Update! Abdul S. Rao Requests Resignation Be Rescinded – Choices and Consequences

February 21, 2009

Reported yesterday in this ethics blog – Abdul S. Rao had resigned from his position from the University of South Florida.  Originally reported in the university-of-south-floidaChronical of Higher Education, I raised several questions and noted that every choice has a consequence.

As of today it appears that Dr. Rao, someone who’s work has contributed to the success of the University, has rescinded his resignation.  A copy publicaly available on the internet is printed below:

From: Abdul Rao
Date: Thu, 19 Feb 2009 23:50:38 -0500
To: “Klasko, Stephen”
Cc: “Ekarius, John”

Dear Steve:

After much contemplation and discussion with my family and legal counsel, I would like to rescind my resignation from my administrative positions at USF Health. I am convinced that the conditions under which the resignations were obtained were extremely unfavourable not giving me ample time to think through this very important decision. I was given no option to consult a lawyer or a member of my family and was informed that I either resign or else.

I also believe that I have up to three days to withdraw my decision and I am exercising that option and withdrawing my resignation.

Lastly I am convinced that the outcome is not compatible with the level of the infraction and has placed my professional and personal life in serious conundrum. I suggest that the University complete its investigation and a judgement is made which is compatible with the committed infraction. I am certain that it would not amount to a call for resignation with a severance of six weeks and a professional life totally destroyed. I plan to defend my innocence and make every effort to preserve my professional life and my integrity.

Thank you.


Abdul S. Rao

Every choice does have a consequence.  As such the consequences do not have to be nearly as dramatic as resignation – especially in light of the fact that Dr. Rao has made substantial contributions to the furtherance of his profession and that of the University.

As an ethics speaker, I have several questions:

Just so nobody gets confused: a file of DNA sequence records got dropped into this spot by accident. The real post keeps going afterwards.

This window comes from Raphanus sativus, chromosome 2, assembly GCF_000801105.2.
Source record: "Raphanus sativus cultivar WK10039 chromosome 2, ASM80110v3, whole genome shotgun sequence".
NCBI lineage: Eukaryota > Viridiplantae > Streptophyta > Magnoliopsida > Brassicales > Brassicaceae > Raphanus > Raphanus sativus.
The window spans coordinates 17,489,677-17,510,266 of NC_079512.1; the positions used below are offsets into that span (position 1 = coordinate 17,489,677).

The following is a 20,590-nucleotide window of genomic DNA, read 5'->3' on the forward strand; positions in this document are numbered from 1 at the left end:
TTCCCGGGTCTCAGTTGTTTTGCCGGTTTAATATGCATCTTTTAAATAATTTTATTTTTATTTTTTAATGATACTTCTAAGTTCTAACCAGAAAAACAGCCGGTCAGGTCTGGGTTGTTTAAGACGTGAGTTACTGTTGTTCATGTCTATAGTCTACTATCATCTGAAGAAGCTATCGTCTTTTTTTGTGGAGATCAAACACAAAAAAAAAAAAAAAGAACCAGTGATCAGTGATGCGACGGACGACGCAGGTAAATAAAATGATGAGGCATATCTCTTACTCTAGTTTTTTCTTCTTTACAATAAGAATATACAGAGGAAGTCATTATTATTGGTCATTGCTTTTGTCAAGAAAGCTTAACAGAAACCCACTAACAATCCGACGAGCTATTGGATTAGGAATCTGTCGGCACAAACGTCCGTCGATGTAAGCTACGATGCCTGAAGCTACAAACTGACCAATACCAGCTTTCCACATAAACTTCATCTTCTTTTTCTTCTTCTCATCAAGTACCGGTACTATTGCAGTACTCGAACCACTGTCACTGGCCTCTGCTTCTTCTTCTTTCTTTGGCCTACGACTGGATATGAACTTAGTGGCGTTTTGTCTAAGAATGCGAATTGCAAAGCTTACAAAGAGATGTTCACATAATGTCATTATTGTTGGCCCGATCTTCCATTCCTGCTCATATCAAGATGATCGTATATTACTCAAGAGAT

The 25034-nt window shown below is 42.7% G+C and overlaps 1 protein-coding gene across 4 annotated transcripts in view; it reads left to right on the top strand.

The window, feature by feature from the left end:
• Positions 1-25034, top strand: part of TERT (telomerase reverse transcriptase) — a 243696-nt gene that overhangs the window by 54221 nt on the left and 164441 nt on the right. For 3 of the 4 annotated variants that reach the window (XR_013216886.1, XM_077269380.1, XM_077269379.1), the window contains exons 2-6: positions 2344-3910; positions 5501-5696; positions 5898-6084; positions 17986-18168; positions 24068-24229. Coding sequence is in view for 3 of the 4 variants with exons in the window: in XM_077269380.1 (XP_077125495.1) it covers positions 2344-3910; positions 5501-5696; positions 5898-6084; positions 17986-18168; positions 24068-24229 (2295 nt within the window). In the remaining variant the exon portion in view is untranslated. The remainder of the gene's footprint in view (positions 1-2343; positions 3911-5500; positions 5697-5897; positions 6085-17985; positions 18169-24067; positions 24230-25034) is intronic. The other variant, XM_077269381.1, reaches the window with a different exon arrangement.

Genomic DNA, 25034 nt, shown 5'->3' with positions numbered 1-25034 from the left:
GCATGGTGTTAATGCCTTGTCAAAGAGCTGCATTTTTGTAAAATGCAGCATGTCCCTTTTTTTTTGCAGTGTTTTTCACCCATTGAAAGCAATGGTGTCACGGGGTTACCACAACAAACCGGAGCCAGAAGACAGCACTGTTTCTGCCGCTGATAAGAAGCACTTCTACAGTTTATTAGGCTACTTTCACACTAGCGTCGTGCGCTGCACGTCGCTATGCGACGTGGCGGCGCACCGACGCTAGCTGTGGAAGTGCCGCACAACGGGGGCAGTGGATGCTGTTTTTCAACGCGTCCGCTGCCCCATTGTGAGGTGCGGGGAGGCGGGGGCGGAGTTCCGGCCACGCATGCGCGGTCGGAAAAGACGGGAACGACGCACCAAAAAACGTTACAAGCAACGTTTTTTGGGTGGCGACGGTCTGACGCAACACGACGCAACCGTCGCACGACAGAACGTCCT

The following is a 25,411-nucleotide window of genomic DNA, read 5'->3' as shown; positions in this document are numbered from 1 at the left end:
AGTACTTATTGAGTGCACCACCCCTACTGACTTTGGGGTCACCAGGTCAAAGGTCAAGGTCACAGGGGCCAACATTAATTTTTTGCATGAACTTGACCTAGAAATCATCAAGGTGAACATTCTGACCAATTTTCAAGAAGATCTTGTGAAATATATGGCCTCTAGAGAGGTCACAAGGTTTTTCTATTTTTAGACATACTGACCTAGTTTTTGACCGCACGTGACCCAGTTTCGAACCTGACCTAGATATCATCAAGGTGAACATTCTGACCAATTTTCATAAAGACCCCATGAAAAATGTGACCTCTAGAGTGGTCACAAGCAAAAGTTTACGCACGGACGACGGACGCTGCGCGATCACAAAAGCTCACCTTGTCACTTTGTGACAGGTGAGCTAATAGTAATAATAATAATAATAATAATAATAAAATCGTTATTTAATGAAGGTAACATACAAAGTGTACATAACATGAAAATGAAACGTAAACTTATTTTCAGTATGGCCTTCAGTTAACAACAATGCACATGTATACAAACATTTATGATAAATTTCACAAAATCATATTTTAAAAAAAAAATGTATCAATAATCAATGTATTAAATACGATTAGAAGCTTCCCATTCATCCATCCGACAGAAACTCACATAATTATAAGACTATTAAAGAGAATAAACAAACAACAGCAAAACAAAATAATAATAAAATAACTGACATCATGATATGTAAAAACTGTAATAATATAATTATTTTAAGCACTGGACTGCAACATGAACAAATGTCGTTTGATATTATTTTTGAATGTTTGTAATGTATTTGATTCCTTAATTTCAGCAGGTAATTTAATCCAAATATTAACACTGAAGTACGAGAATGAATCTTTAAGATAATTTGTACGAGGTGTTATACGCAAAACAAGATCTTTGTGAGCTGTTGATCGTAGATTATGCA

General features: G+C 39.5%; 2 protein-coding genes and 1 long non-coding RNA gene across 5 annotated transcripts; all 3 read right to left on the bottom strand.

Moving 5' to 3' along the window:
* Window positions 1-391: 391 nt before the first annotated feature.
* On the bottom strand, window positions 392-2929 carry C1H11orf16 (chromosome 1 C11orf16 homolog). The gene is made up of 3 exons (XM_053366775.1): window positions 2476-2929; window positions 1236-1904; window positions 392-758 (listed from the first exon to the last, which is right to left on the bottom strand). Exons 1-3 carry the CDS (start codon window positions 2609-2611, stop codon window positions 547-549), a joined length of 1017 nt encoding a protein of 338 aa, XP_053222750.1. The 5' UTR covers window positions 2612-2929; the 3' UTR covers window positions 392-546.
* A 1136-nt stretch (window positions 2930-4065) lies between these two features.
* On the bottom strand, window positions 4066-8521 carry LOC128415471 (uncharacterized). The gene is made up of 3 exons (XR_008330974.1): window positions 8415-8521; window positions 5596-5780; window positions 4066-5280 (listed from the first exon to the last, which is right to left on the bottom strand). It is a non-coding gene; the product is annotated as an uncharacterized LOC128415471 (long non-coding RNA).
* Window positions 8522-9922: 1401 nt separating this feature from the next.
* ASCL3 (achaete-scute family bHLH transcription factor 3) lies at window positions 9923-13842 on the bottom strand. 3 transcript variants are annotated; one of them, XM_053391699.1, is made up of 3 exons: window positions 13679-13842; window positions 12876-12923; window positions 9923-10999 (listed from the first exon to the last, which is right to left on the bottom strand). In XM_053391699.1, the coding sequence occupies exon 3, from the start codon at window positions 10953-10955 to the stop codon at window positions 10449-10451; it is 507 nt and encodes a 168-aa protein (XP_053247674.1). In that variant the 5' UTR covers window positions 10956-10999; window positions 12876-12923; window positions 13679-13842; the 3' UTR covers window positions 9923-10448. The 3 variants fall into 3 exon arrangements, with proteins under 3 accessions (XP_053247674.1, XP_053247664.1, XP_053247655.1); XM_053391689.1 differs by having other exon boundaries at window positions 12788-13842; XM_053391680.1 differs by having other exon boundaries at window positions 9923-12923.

• Who had the rights to the tape that was posted on YouTube?
  • Were they legally and ethically allowed to use property that was not theirs to display publically?
  • What motivated Dr. Rao to assist in taking something that he had no ownership in?
  • Should the University have been so quick to take Dr. Rao’s resignation?
  • Pages on Dr. Rao have been removed from the University’s web site – did they want Dr. Rao gone?
  • When there is an ethics lapse in judgment, what should the appropriate outcome or consequence be?

Your comments are welcome…

Abdul S. Rao Associate Vice President at the University of South Florida Resigns – Choices and Consequences

February 20, 2009

Every choice has a consequence.  For whatever reason, a Vice-President who helped steal a student bicycle resigned.  His choice cost him his job.

Here’s the story from The Chronicle of High Education:

Just days after someone posted security-camera footage to YouTube that showed an associate vice president at the University of South Florida helping someone steal a bicycle, the administrator, Abdul S. Rao, is resigning.

Stephen K. Klasko, dean of the university’s medical school, announced at a faculty meeting last night that Dr. Rao would step down effective this Friday. Dr. Rao, senior associate vice president for research in the university’s health division, admitted that he had helped a day laborer take a bicycle parked at a loading dock behind the university’s Byrd Institute.

He said in a statement that a “lapse of judgment” led him to give permission to a “nearly homeless man” to use the bike, which a student later reported stolen. “I have no excuse,” Dr. Rao said in the statement. “I can only say that my intention was never to bring harm, alarm, or disruption to anyone.”

The student whose bike was stolen asked the police for the security-camera footage, which the student then placed on a server that others could see, according to press accounts. Someone then posted the footage to YouTube, where it received thousands of views before it was removed because of an unspecified violation of the video-sharing site’s terms of service. Michael J. Hoad, a vice president for communications at the university, said in an interview that the leaking of the video was “a minor secondary issue” that the university had no plans to investigate.

What was Dr. Rao thinking?  Did he have such compassion for a homeless person that he lost his sense of ethics?  Often in an electronic age the assumption is out of sight out of mind.  However, not much today is out of sight – especially with internet services like YouTube.

From an ethical perspective – do you feel that Dr. Rao should have resigned?  Will the good work that Dr. Rao be lost due to a lapse of his ethical choices.